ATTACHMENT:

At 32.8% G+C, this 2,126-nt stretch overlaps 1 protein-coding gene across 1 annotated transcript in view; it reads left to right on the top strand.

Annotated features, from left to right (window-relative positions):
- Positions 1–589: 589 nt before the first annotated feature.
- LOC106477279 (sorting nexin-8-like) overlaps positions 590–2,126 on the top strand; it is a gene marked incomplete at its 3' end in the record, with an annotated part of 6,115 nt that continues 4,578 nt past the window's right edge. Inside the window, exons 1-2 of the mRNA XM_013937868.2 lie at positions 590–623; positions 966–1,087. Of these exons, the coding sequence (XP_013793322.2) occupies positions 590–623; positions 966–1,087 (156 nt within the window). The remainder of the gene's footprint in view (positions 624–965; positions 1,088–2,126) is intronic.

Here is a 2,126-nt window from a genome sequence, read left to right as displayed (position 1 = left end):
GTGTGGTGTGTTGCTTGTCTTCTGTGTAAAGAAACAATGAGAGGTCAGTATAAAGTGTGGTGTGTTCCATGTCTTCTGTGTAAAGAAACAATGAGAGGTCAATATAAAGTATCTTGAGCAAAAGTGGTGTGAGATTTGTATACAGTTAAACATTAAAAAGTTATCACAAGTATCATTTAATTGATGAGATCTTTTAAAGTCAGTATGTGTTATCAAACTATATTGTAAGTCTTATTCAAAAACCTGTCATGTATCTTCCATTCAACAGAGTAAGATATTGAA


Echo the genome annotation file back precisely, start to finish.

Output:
At 32.8% G+C, this 2,126-nt stretch overlaps 1 protein-coding gene across 1 annotated transcript in view; it reads left to right on the top strand.

Annotated features, from left to right (window-relative positions):
- Positions 1–589: 589 nt before the first annotated feature.
- LOC106477279 (sorting nexin-8-like) overlaps positions 590–2,126 on the top strand; it is a gene marked incomplete at its 3' end in the record, with an annotated part of 6,115 nt that continues 4,578 nt past the window's right edge. Inside the window, exons 1-2 of the mRNA XM_013937868.2 lie at positions 590–623; positions 966–1,087. Of these exons, the coding sequence (XP_013793322.2) occupies positions 590–623; positions 966–1,087 (156 nt within the window). The remainder of the gene's footprint in view (positions 624–965; positions 1,088–2,126) is intronic.

Here is a 2,126-nt window from a genome sequence, read left to right as displayed (position 1 = left end):
GTGTGGTGTGTTGCTTGTCTTCTGTGTAAAGAAACAATGAGAGGTCAGTATAAAGTGTGGTGTGTTCCATGTCTTCTGTGTAAAGAAACAATGAGAGGTCAATATAAAGTATCTTGAGCAAAAGTGGTGTGAGATTTGTATACAGTTAAACATTAAAAAGTTATCACAAGTATCATTTAATTGATGAGATCTTTTAAAGTCAGTATGTGTTATCAAACTATATTGTAAGTCTTATTCAAAAACCTGTCATGTATCTTCCATTCAACAGAGTAAGATATTGAA